Budget Challenges in Brent

Recent Case Studies

The financial year starting in April 2011 was one of the hardest ever for English local government.  The annual budgets had to deliver 20% savings.  Big changes in service configuration and staffing arrangements were necessary, alongside high profile cuts in front-line delivery.

The London Borough of Brent (LBB) was no exception.  In late 2010 an existing Assistant Director, Sue Harper, was promoted, creating an urgent vacancy to shape and deliver the new budget.  Sarah Tanburn was appointed to cover the role during recruitment, which eventually took some eight months.The role had direct management responsibility for a diverse portfolio, ranging from managing the highways network, road crossing patrols, libraries, parks and sports.  She was a full member of the departmental team and took a lead on corporate projects too.

Sarah started in early January 2011 and was immediately responsible for finding savings of some £2m.  She successfully implemented major changes, reshaping the parks service, reconfiguring arts development and significant reductions in staff costs in highways.  The biggest challenge was the transformation of the libraries service.  This proved controversial, with both public relations and legal challenges. 

Sarah wrote a major series of reports and steered them through meetings of elected politicians and ultimately through the High Court process.  This relied on her thorough grasp of the law and relevant process, the services involved, and the facts and figures of consultation and service usage.  She also needed acute political understanding to support councillors through the budget process. A central part of the work was understanding the complex equalities issues in one of the most diverse areas in Britain.  Sarah did several comprehensive equality impact assessments, making them clear for councillors who must consider the issues when making decisions.  The High Court and Appeal Court recognised the quality of this important work when they upheld the Council's decisions.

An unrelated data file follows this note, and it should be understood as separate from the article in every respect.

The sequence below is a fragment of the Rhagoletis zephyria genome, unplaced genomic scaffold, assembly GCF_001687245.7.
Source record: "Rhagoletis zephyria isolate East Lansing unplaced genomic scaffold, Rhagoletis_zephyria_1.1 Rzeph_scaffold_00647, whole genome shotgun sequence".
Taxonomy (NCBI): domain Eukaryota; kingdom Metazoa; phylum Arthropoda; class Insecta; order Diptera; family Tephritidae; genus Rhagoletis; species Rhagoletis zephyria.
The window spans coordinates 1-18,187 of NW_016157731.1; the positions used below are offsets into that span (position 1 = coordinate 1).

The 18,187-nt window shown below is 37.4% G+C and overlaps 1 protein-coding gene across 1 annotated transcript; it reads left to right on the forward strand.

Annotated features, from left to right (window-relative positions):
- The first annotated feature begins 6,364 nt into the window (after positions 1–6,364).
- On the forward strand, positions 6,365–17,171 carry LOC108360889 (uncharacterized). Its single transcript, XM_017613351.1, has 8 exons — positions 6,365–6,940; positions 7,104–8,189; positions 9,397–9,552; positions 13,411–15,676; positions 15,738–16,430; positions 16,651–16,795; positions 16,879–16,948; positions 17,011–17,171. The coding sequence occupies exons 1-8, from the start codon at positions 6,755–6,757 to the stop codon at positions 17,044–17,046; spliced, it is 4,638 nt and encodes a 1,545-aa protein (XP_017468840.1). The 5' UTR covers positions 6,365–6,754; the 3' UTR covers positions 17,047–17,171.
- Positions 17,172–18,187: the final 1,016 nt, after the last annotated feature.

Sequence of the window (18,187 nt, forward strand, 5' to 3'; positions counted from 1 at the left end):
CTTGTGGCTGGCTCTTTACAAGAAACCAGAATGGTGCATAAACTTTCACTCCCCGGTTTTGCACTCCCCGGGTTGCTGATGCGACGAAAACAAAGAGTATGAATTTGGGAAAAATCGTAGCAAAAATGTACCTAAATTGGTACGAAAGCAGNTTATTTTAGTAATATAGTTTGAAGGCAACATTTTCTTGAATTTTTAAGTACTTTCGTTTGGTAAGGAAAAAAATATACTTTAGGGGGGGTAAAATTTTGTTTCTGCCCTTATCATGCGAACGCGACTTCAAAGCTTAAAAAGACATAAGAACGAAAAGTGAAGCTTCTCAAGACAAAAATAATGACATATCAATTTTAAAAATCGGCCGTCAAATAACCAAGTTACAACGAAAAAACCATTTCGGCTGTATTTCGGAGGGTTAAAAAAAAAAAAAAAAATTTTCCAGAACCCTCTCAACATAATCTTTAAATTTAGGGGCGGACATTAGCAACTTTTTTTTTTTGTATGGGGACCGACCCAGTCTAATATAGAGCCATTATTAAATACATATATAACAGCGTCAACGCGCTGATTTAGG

Sue Harper, Sarah's client for this role, was very pleased with her work.  "We would have really struggled with delivering the 2011/12 budget without Sarah"' she said.  "She understood the organisation and the borough and what we needed.  Throughout this difficult time she kept strategic vision and was great at leading the staff."

After the interim role was finished, other departments retained Sarah for consultancy support in making and delivering difficult service changes.  She helped the Council reshape its nursery provision for preschool change, and prepare for a major overhaul of leisure services for adolescents.  Chief Executive, Gareth Daniel, commented "Sarah has been an invaluable resource for us.  She has brought gravitas, an enormous amount of knowledge and sheer hard work to the organisation,  yet through it all she has kept her sense of humour."